10 Cool Gadgets From CES 2016 That You Can Actually Afford
Every year the brightly lit floor of the Consumer Electronics Show is packed with companies displaying the most cutting-edge tech products. The latest crop of drones, phones, smart cars, and TVs garnered a lot of attention, but plenty of promising budget products also made their debut. Cheapism.com considered the offerings with a $200 budget in mind and homed in on 10 inexpensive gadgets. Although a couple of products exceed the target price range, they are remarkably good values. Many won't be available for purchase until later this year, giving consumers plenty of time to save up for the ones that catch their eye.
Canon announced some freshly minted cameras for CES 2016, including the PowerShot Elph 180 ($120). This budget shooter has a huge 20-megapixel CCD sensor and a 2.7-inch LCD on the back. It captures 720p high-definition video and has 8X optical zoom. One thing the camera doesn't feature is optical image stabilization to help take sharper pictures (although it does have digital image stabilization, which is better than nothing).
Dell's new Latitude 11 5000 Series 2-in-1 (starting at $749) packs a lot of features into a very small laptop/tablet hybrid. One of the buzzwords for digital devices in 2016 will be USB-C -- a new, smaller USB port that transfers data at nearly twice the speeds of USB 3.0 -- and the Latitude 11 includes this new port. The device also packs more power than most small laptops, using an Intel Core M3 or M5 processor paired with 4GB to 8GB of RAM and 512GB of SSD storage. The HD screen detaches for use as a tablet. Look out, Microsoft Surface.
Prices for new technology always go down over time, but Hisense's announcement of a $400 4K smart TV, the 43-inch H7C, still came as a surprise. TVs with 4K ultra-HD resolution don't sell for less than $500, let alone $400. Here's a caveat, though: This TV doesn't support local dimming, which can improve contrast. Still, the price tag is pretty impressive for a 4K TV.
Chromebooks have held their own nicely as cheap alternatives to Windows and Apple laptops. Acer's newest model, the Chromebook 11 CB3-131 (starting at $180), has a sturdy build and up to nine hours of battery life. It's super-thin, at about three-quarters of an inch, and weighs a mere 2.42 pounds. It's outfitted with a choice of 16GB or 32GB of storage. This super-portable Chrome-based PC is ideal for students and casual users who want a lightweight, low-budget laptop.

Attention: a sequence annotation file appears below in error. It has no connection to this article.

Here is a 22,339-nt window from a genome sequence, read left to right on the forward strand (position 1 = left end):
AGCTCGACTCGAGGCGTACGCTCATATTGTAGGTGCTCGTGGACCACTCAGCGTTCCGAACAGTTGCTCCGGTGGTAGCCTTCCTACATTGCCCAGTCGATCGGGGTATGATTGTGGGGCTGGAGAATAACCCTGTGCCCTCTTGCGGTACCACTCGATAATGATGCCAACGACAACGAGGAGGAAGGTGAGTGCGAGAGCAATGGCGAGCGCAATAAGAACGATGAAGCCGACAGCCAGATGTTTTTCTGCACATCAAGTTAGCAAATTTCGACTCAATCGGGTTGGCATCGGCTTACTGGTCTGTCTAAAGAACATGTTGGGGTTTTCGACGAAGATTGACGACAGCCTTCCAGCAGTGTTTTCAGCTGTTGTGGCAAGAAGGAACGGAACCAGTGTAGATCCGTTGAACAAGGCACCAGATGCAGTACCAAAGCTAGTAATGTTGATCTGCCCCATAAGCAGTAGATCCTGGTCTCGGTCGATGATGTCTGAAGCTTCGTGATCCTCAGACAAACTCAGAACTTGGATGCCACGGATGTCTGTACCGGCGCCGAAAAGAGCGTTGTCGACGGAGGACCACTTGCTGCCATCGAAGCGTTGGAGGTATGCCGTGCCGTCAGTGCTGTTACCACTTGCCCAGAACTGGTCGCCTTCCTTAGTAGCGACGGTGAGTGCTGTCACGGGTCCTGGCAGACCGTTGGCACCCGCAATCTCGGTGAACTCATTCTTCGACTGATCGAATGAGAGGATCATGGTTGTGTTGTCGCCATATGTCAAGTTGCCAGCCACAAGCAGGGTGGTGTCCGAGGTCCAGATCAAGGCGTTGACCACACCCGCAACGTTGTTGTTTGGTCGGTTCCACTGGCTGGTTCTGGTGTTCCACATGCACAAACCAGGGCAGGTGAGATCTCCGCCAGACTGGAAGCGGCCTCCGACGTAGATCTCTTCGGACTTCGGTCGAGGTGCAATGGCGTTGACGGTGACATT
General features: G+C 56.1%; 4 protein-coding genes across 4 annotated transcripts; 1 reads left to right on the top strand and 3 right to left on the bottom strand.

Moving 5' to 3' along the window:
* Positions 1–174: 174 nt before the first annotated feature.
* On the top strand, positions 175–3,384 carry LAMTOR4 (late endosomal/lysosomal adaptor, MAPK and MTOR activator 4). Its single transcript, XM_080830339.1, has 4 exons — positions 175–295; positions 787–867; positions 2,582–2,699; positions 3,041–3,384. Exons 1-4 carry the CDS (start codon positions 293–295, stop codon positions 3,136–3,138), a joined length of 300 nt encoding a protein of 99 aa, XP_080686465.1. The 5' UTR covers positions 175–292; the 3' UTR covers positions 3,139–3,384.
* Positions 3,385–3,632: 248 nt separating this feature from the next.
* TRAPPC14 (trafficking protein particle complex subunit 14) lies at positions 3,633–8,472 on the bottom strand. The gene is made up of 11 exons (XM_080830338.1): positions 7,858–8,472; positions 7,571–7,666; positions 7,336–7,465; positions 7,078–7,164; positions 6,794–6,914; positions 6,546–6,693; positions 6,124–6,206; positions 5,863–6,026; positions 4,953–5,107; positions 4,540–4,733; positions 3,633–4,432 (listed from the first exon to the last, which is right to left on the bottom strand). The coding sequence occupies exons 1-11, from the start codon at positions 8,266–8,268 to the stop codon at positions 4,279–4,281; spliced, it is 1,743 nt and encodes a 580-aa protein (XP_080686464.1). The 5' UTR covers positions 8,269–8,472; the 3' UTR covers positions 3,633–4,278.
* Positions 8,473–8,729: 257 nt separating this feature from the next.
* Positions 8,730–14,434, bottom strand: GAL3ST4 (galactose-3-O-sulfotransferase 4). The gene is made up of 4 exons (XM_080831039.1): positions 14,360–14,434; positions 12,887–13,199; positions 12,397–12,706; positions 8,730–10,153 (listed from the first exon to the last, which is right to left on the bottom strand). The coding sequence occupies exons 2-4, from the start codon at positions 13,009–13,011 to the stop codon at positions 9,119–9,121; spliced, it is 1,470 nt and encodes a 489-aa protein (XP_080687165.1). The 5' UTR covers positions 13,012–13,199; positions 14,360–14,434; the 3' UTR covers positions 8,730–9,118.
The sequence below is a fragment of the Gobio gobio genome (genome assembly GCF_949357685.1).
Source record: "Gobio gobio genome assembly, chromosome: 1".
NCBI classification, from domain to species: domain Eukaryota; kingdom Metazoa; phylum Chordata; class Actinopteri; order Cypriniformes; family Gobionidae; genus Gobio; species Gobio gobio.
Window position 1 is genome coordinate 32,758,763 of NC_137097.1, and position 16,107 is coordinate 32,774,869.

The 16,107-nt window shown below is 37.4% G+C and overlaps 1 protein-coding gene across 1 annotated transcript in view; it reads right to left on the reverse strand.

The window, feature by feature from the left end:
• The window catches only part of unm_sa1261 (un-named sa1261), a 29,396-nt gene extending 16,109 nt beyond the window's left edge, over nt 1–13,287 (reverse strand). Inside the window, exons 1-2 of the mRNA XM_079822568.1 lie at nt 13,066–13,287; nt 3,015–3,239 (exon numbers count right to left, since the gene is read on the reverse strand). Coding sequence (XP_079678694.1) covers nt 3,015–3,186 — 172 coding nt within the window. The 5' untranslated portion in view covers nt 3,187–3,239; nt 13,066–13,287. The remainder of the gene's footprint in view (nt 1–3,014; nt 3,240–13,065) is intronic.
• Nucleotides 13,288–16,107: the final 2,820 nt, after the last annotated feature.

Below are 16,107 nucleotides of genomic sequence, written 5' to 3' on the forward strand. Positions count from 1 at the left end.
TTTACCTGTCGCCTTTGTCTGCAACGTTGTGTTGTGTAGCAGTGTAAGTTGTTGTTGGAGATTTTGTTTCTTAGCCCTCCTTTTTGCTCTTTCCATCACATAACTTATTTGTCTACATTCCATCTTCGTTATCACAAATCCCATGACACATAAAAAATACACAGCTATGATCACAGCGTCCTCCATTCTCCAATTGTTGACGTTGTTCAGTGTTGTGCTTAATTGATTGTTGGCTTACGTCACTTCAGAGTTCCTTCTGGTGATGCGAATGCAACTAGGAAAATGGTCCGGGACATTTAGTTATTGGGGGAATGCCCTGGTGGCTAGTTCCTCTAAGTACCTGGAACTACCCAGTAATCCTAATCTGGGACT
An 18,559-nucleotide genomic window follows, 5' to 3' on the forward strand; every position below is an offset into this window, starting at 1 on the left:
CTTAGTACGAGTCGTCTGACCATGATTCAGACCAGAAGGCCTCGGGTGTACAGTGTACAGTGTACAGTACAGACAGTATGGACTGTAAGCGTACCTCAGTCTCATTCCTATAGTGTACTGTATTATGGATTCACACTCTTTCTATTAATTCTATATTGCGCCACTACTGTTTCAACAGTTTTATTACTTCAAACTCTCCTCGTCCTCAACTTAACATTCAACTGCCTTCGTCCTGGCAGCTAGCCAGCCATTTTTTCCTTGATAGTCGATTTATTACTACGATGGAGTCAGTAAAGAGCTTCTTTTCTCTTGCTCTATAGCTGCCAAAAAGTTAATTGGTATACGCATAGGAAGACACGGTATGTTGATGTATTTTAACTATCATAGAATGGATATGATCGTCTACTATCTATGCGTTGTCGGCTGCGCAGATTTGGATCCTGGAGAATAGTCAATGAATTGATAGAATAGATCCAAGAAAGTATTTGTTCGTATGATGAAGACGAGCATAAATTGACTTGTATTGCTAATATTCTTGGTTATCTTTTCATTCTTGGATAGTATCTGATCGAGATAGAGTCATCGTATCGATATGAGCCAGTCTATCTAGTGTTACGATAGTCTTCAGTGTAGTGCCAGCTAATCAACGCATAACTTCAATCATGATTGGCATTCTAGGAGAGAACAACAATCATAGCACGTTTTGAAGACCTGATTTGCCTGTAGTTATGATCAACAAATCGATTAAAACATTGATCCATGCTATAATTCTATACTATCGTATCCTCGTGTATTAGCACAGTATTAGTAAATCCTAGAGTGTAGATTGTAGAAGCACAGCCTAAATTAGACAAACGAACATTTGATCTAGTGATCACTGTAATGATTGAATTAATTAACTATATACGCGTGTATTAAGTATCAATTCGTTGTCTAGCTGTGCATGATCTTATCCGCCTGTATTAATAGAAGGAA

E Fun specializes in budget electronics and has three new Windows 10 tablets to show off. The Flexx 9A is the cheapest of the bunch, at a mere $149. This model includes a detachable keyboard and a multi-touch screen. It also comes with 32GB of internal storage and micro-USB and micro-HDMI ports. It runs on an Intel Atom quad-core processor with 2GB of RAM. Overall, that's a pretty nice list of features for the price.
The Polaroid Snap ($100) can print pictures instantly from the camera itself, just like Polaroids of old. Also like Polaroids of old, this budget camera doesn't have an LCD on the back. It snaps photos at a very respectable 10 megapixels, and the prints measure 2 by 3 inches. Users can choose a black-and-white or sepia shooting mode in addition to the normal color picture mode. The Snap is sure to be a popular camera for parties and other outings.
Why bother plugging a flash drive into a USB port when you can send data wirelessly? That's the idea behind SanDisk's clever Connect Wireless Stick. SanDisk debuted a 200GB version of the Stick at CES for $120. It accepts data from just about any Wi-Fi-connected device, including smartphones. The Connect Wireless Stick can also stream audio and video to as many as three devices at once.
Drones were a big draw at CES this year, but many were pricey models geared toward professionals or consumers obsessed with recording HD video flybys of their homesteads. The Byrobot Petrone drone ($50) looks like more fun: Users can team up and play laser tag in the sky. Byrobot also sells a drive kit, so the drones can battle on the ground.
Have a budding quarterback in the house? The Wilson X Connected Football includes a sensor that measures how well and how far the ball is thrown, including how tight the spiral is. It can also detect when a butterfingered receiver drops a spot-on pass. The football (price TBA, but the Wilson X Connected Basketball is already on the market for $200) sends this info to an app that displays the stats.
Virtual reality headsets, including the Oculus Rift and PlayStation VR, generated a lot of buzz at CES. Those products, while impressive, will cost hundreds of dollars. Speck has an interesting alternative: the Pocket VR ($70). This portable device snaps onto a Samsung Galaxy S6 or Apple iPhone 6/6S to deliver the virtual reality experience via the Google Cardboard app. The Pocket VR will be included with Speck's CandyShell cases beginning in spring 2016.
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